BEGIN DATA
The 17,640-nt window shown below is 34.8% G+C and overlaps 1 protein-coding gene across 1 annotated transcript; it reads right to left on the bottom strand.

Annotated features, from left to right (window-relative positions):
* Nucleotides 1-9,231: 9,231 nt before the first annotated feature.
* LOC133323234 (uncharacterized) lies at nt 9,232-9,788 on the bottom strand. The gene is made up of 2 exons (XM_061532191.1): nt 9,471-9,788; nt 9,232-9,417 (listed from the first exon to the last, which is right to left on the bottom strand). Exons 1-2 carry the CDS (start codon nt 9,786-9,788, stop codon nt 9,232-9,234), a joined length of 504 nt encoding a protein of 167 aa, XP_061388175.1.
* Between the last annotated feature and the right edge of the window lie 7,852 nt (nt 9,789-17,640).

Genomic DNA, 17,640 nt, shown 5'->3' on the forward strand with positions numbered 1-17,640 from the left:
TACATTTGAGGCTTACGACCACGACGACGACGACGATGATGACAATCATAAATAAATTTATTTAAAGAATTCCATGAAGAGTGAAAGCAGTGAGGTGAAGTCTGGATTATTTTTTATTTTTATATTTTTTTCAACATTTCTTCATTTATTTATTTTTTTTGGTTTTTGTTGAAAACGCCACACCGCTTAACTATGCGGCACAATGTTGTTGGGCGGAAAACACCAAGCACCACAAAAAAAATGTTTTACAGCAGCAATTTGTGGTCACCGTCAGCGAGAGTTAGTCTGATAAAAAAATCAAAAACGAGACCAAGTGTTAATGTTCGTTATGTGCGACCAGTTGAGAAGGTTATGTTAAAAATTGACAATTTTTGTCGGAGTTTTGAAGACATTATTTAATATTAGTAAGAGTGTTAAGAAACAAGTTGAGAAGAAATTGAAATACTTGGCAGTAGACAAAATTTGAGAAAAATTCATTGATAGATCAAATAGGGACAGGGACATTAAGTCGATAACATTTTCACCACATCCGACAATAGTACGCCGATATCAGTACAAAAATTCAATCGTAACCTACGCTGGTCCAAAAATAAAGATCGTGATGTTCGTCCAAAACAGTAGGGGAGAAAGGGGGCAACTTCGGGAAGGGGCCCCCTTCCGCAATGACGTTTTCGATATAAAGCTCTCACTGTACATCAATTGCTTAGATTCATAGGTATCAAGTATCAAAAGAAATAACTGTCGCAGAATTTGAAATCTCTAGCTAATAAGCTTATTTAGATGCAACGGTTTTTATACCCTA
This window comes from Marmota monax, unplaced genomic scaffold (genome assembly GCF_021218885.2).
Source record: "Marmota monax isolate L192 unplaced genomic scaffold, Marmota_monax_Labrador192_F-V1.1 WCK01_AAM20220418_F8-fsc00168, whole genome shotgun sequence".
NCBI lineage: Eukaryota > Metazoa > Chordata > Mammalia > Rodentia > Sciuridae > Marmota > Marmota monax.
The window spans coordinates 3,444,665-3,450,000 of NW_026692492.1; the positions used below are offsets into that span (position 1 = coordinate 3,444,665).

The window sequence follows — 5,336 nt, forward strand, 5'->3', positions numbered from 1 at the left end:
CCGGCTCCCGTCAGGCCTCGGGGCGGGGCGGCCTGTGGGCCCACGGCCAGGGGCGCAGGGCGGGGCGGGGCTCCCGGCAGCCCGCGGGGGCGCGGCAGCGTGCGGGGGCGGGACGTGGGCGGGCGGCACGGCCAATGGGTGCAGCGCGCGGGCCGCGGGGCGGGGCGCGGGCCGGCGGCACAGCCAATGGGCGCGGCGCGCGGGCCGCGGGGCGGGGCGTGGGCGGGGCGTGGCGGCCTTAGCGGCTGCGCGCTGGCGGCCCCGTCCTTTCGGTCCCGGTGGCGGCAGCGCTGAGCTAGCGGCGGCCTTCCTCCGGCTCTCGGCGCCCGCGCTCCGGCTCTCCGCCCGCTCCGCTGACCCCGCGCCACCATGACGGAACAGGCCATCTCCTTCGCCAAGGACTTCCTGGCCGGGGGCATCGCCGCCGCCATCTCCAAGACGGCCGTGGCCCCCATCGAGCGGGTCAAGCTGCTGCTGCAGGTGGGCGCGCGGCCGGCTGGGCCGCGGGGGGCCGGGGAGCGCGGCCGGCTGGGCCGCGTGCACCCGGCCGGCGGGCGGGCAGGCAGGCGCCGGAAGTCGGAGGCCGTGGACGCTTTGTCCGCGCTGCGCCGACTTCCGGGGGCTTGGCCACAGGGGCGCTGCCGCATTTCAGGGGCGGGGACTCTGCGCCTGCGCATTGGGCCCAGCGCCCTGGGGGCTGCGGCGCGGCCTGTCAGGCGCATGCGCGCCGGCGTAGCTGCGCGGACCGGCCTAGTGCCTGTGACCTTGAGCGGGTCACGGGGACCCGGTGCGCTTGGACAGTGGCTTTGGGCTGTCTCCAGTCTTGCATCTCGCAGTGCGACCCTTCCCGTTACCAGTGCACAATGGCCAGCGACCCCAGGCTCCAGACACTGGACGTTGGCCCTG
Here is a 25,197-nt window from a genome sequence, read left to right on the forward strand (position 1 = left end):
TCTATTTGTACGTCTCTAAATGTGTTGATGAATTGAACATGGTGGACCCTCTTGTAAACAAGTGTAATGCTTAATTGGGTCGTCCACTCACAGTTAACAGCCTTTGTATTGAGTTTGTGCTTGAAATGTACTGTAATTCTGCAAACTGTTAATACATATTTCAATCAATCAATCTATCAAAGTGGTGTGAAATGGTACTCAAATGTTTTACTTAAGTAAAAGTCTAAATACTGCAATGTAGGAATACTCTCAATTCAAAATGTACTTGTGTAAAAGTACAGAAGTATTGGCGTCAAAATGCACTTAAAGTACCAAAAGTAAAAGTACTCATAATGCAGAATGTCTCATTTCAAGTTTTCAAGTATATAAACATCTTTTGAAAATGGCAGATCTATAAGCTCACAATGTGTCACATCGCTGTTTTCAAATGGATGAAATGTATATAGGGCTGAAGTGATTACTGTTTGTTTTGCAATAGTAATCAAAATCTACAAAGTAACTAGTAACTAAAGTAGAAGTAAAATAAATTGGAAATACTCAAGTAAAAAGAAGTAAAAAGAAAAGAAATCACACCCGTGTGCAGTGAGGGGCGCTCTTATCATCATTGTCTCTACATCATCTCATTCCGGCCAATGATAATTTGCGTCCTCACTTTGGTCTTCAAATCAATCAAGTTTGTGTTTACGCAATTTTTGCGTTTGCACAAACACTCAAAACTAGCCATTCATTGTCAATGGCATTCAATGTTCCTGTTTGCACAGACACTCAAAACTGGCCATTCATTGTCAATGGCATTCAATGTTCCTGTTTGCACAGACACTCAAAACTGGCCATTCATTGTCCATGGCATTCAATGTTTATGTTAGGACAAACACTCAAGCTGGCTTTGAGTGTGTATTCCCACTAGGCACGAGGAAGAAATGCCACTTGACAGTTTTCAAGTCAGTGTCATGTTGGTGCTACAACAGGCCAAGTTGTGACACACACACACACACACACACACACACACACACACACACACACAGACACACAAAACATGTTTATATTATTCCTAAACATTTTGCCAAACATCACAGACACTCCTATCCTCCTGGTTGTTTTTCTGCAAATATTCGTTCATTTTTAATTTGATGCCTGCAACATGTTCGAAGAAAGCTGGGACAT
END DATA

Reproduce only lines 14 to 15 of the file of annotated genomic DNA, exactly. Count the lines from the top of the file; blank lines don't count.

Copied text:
Here is a 25,197-nt window from a genome sequence, read left to right on the forward strand (position 1 = left end):
TCTATTTGTACGTCTCTAAATGTGTTGATGAATTGAACATGGTGGACCCTCTTGTAAACAAGTGTAATGCTTAATTGGGTCGTCCACTCACAGTTAACAGCCTTTGTATTGAGTTTGTGCTTGAAATGTACTGTAATTCTGCAAACTGTTAATACATATTTCAATCAATCAATCTATCAAAGTGGTGTGAAATGGTACTCAAATGTTTTACTTAAGTAAAAGTCTAAATACTGCAATGTAGGAATACTCTCAATTCAAAATGTACTTGTGTAAAAGTACAGAAGTATTGGCGTCAAAATGCACTTAAAGTACCAAAAGTAAAAGTACTCATAATGCAGAATGTCTCATTTCAAGTTTTCAAGTATATAAACATCTTTTGAAAATGGCAGATCTATAAGCTCACAATGTGTCACATCGCTGTTTTCAAATGGATGAAATGTATATAGGGCTGAAGTGATTACTGTTTGTTTTGCAATAGTAATCAAAATCTACAAAGTAACTAGTAACTAAAGTAGAAGTAAAATAAATTGGAAATACTCAAGTAAAAAGAAGTAAAAAGAAAAGAAATCACACCCGTGTGCAGTGAGGGGCGCTCTTATCATCATTGTCTCTACATCATCTCATTCCGGCCAATGATAATTTGCGTCCTCACTTTGGTCTTCAAATCAATCAAGTTTGTGTTTACGCAATTTTTGCGTTTGCACAAACACTCAAAACTAGCCATTCATTGTCAATGGCATTCAATGTTCCTGTTTGCACAGACACTCAAAACTGGCCATTCATTGTCAATGGCATTCAATGTTCCTGTTTGCACAGACACTCAAAACTGGCCATTCATTGTCCATGGCATTCAATGTTTATGTTAGGACAAACACTCAAGCTGGCTTTGAGTGTGTATTCCCACTAGGCACGAGGAAGAAATGCCACTTGACAGTTTTCAAGTCAGTGTCATGTTGGTGCTACAACAGGCCAAGTTGTGACACACACACACACACACACACACACACACACACACACACACACAGACACACAAAACATGTTTATATTATTCCTAAACATTTTGCCAAACATCACAGACACTCCTATCCTCCTGGTTGTTTTTCTGCAAATATTCGTTCATTTTTAATTTGATGCCTGCAACATGTTCGAAGAAAGCTGGGACAT